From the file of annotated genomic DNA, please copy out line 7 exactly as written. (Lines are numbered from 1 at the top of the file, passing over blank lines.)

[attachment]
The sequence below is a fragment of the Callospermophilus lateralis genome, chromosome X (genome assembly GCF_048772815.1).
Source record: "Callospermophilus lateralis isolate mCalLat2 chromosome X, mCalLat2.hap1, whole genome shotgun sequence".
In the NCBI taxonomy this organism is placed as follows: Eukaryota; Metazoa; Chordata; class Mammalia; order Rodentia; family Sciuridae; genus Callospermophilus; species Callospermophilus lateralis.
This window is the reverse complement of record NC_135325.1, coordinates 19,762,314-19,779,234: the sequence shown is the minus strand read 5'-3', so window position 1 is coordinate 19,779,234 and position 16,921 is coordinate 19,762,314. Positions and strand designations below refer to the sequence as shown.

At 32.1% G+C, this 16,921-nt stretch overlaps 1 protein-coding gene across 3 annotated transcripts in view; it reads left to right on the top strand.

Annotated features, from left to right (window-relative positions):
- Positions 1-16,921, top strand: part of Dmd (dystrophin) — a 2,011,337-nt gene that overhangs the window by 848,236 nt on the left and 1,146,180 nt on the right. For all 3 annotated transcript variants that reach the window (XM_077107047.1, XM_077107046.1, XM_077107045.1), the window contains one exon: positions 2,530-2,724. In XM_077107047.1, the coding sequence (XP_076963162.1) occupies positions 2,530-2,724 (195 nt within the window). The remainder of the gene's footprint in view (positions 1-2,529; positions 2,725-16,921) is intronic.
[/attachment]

- Positions 1-16,921, top strand: part of Dmd (dystrophin) — a 2,011,337-nt gene that overhangs the window by 848,236 nt on the left and 1,146,180 nt on the right. For all 3 annotated transcript variants that reach the window (XM_077107047.1, XM_077107046.1, XM_077107045.1), the window contains one exon: positions 2,530-2,724. In XM_077107047.1, the coding sequence (XP_076963162.1) occupies positions 2,530-2,724 (195 nt within the window). The remainder of the gene's footprint in view (positions 1-2,529; positions 2,725-16,921) is intronic.